The EPA has created a program called the "Design for the Environment", through which they award a government seal to detergents and cleaners made with chemicals that are deemed less harmful than others to the environment. On the surface, this seems like an excellent idea, right? Unfortunately, a recent interview with Clive Davies, chief of the program, highlights some of the major flaws of the program, which, it seems, are favoring huge mega-corporations over small, truly green businesses.
Sounds kinda familiar.... as a small organic farm that cannot afford organic certification, we are all-too-aware of government's tendency to squeeze out the little guys. Most small farms are unable to afford the high cost and extensive paperwork needed to achieve USDA Organic certification. Which, of course, is no problem for large agribusinesses, who often do not care for the health of their ecosystem in holistically beneficial ways.
But I digress... back to the EPA. In order to understand my complaints, it would help to read the interview here. Basically, when asked about harmful chemicals in cleaners, Davies sites phosphates and nonylphenyl ethoxylates as major toxins. But when pressed to disclose which brands actually have these chemicals in them, he avoids the question. When further pressed, he says "some automatic dish washing detergents". That's an understatement. Laundry detergents, fabric softeners, spray cleaners, even some dish soaps, contain these toxic chemicals and others. It would be pretty easy to name them, too. But obviously, Davies doesn't want to point fingers. I mean, it's only the health of our planet at stake, right?
Then he goes on to name some of the companies that have received the EPA's "distinguished" award. Can you guess who he names? It's not Dr. Bronner's, one of the most natural and organic brands out there, or Aubrey Organics, who doesn't use a single synthetic chemical in their cleaning and personal care products. No, he actually names Clorox, Method, and Amway. And when he is questioned about why Seventh Generation is not on the list, he says they "didn't submit proper information". Funny, especially when you consider that Seventh Generation is one of the few companies out there that actually uses full disclosure and lists all ingredients on their labels. Was that too difficult for the EPA to find?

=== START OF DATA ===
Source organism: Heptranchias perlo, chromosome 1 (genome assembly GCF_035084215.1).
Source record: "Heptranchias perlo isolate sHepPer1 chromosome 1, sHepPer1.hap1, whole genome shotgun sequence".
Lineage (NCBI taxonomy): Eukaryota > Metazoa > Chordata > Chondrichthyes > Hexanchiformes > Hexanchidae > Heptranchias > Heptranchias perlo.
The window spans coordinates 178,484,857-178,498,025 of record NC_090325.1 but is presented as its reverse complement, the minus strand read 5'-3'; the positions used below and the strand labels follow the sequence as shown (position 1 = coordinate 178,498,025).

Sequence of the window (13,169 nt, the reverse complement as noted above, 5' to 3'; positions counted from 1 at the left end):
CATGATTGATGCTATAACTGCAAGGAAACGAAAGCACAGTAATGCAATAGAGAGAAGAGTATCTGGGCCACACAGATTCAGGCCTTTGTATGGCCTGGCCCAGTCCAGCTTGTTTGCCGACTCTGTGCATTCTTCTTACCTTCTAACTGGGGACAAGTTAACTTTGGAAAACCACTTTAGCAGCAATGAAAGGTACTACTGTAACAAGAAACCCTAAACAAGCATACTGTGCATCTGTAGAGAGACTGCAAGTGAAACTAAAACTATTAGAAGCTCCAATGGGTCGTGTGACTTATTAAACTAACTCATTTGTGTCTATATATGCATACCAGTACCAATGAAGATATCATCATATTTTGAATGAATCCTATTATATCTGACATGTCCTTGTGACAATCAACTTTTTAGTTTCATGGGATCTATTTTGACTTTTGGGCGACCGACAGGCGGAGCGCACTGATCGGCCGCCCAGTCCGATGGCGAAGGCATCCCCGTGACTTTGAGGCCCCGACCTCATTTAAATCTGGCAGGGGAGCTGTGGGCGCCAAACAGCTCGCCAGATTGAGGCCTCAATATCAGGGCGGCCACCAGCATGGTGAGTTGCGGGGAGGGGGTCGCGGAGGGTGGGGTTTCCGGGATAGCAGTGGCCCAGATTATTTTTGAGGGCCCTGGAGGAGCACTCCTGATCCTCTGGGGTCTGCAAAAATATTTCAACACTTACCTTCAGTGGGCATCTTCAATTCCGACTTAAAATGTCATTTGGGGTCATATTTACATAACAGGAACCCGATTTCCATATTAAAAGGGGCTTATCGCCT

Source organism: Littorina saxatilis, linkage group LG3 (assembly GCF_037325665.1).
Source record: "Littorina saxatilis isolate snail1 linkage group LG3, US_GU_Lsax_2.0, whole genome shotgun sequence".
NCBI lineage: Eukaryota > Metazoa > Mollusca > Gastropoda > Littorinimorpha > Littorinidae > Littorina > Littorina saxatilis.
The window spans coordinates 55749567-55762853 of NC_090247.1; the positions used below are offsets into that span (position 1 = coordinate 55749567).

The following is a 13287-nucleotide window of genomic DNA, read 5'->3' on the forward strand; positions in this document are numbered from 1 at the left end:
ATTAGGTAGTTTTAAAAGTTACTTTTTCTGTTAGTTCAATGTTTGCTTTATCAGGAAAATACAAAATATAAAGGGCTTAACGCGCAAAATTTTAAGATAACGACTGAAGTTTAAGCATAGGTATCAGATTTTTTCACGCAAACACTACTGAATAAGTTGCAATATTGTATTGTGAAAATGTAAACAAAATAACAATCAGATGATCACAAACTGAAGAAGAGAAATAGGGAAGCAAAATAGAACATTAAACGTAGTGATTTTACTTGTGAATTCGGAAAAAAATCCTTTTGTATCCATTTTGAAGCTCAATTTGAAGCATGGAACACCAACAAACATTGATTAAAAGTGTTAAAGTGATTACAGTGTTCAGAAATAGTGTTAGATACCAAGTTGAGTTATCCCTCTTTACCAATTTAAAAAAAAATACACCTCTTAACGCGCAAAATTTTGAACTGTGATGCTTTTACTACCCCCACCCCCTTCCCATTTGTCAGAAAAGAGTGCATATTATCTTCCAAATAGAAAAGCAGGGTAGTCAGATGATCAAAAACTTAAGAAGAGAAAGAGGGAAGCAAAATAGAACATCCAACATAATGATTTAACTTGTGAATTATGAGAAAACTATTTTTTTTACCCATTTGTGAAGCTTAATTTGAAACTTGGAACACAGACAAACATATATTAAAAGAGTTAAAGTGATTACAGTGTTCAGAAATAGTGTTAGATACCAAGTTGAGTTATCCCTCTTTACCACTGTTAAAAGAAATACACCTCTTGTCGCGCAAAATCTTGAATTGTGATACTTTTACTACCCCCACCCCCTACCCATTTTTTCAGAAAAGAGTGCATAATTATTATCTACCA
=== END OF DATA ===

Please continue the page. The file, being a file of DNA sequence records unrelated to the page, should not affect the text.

(NOTE: When I looked up the list myself, Seventh Generation was on it, so I'm not sure what that means, but I'll be looking into it.)
In fact, when asked why only 22 companies have been given this "distinguished" award, he comments: "It’s not a simple thing to formulate a safer cleaning product. A company has to invest in the chemistry, and then they have to invest in the performance testing, and they have to make sure that it’s safer, and they have to make sure it works, and then they have to make it through us."
Notice the repetitive use of the word "invest". If a supposedly non-profit governmental organization is requiring large investment on the part of companies to achieve a certain designation or award, especially when that designation is supposed to designate "greenness", then they are truly missing the boat. By doing so, they ensure that only the very largest and wealthiest corporations will succeed.
If our government can't take the lead in supporting truly green, small businesses, then how are we to transform our society into one that puts eco-values at the forefront of our consumerism? I am hopeful that Obama's team will be tackling this problem, since he has shown an applaudable commitment to environmental and sustainability issues.
Here is the list of award winners that I found (also listed below). There are a few great companies on there, like Earth Friendly Products, and a lot that should never have been given "green" status, based on their past (and current) use of toxic substances in some of their products. I mean, Dial? S.C. Johnson? Clorox? Proctor & Gamble? Get real!
So I decided that I am going to go through the application process myself, trying to earn my retail store the status of "Champion" under the Safer Detergents Stewardship Initiative, a program of the Design for the Environment Program. According to the guidelines, all I have to do is demonstrate that my business will sell only products containing surfactants that are not harmful to the environment. That should not be hard to do, since we screen everything we sell and not a single item contains phosphates, optical brighteners, chlorine, or other harsh chemicals. Of course, looking at the list, there seems to be only one retailer that has been awarded Champion status...This should be fun!
List of EPA "Champion" Product Formulators that have supposedly:
- Demonstrated the use of only safer surfactants in products;
- Documented a strategy for ensuring that only safer surfactants are used in products.
Barricade Fire Gel
Bissell Homecare Inc.
ChemLink Laboratories LLC
Clean Control Corporation
Corporate Express, a Staples Company
Earth Friendly Products
Eco Concepts, Inc.
GEMTEK Products LLC
Georgia-Pacific Consumer Products LP
Natural Soap Formulas
Pure & Gentle Soap Inc.
Reckitt Benckiser, Inc.
S.C. Johnson & Son, Inc.
Seventh Generation, Inc.
Spurrier Chemical Companies Inc.
State Chemical Solutions
The Dial Corporation, A Henkel Company
The Procter & Gamble Company
US Formula Technology
U.S. Polychemical Corporation
Virox Technologies Inc.
Interested in applying for the designation for your own business? Click here to download the application.